The Emmy-nominated documentary “Black and Blue: The Story of Gerald Ford, Willis Ward and the 1934 Michigan-Georgia Tech Football Game” will air at 1 p.m. Saturday, Dec. 8, on WXYZ-TV (Channel 7) in Detroit. This is the first time the acclaimed film has aired in southeast Michigan.
The film, produced by Stunt3 Multimedia and filmmakers Brian Kruger of Grosse Pointe and Buddy Moorehouse of Gregory, tells the long-forgotten story of the 1934 Michigan-Georgia Tech football game. In those days, Jim Crow was a sad fact of life in college football, as teams from the South refused to play against any team that had an African-American on the roster.
That created a problem when Georgia Tech came to Ann Arbor on Oct. 20, 1934, because Michigan’s best player was an African-American from Detroit named Willis Ward. The Yellow Jackets said they wouldn’t play the game if Ward were allowed to play, so Michigan agreed to keep him off the first – marking the one and only time in school history that a player was benched because of his race.
The decision to bench Willis Ward infuriated his teammates – especially his best friend on the team, a tall lineman from Grand Rapids named Gerald Ford. Ford quit the team in protest, and eventually agreed to play only after Ward personally asked him to. The incident had a profound impact on Ford, though, shaping his opinions on civil rights and equality later in life as he moved from Congress to the White House. As the documentary points out, Ward and Ford remained lifelong friends.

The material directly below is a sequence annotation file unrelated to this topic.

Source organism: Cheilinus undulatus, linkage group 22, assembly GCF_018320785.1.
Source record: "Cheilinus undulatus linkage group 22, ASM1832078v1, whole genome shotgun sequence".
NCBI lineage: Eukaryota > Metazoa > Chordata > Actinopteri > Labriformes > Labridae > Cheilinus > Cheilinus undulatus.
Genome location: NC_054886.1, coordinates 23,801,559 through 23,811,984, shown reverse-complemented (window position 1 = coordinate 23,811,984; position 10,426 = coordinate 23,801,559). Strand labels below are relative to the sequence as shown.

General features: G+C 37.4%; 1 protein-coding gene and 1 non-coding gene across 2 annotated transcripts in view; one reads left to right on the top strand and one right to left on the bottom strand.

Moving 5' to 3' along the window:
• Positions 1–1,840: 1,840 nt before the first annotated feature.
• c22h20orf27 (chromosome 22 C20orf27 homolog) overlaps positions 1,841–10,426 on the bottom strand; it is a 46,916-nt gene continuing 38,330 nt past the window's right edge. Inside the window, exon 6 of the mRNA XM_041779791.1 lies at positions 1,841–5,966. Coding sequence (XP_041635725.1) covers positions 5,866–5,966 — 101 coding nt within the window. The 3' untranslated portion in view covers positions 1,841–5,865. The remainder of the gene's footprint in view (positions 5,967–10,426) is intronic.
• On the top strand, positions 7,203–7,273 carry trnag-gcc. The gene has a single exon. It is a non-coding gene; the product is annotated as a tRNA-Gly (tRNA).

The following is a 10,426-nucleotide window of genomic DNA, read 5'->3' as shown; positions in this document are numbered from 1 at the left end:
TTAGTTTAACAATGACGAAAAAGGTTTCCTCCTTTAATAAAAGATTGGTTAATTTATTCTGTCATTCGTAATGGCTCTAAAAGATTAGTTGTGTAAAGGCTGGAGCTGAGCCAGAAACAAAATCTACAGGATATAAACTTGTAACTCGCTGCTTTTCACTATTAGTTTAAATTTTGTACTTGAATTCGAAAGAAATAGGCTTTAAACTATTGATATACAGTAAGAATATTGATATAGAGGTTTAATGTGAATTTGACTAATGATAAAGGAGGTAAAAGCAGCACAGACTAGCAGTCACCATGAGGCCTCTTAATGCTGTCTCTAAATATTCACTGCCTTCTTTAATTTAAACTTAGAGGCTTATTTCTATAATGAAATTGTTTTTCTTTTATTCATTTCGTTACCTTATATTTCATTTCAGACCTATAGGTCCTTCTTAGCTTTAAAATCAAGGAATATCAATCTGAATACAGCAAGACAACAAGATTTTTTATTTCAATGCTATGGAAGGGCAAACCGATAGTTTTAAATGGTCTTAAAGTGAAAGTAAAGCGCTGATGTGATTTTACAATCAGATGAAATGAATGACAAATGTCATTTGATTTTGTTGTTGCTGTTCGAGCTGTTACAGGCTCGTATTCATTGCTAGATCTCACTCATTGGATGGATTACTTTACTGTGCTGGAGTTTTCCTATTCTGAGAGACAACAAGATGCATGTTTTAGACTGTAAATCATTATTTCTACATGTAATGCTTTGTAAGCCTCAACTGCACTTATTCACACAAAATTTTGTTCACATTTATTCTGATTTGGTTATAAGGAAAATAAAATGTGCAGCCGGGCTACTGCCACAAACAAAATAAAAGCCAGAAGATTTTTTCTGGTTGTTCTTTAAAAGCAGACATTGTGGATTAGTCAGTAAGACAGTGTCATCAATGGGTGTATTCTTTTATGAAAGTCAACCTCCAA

The documentary, which earned an Emmy nomination in the category of Best Historical Documentary, has received widespread acclaim since its release late last year, and has led to a renewed interest in Willis Ward’s amazing life story.
In September, the Michigan State Senate unanimously voted to declare Oct. 20, 2012, as “Willis Ward Day” in the state of Michigan. The resolution was sponsored by Sen. Tonya Schuitmaker, R-Lawton, thanks to the lobbying efforts of an 8-year-old from Brighton named Genna Urbain.
Earlier this year, Genna and her mother watched “Black and Blue.” Genna was fascinated and outraged by Willis Ward’s story, and was especially upset when the film pointed out that Ward had never been honored or recognized by U-M.
Genna then began to lobby both U-M and the Michigan Legislature, urging them to honor Ward. Both of those efforts ultimately proved to be successful – capped off on Oct. 20 of this year, when Ward was honored during the first half of the Michigan-Michigan State game.
More information on the film is available at stunt3.com.
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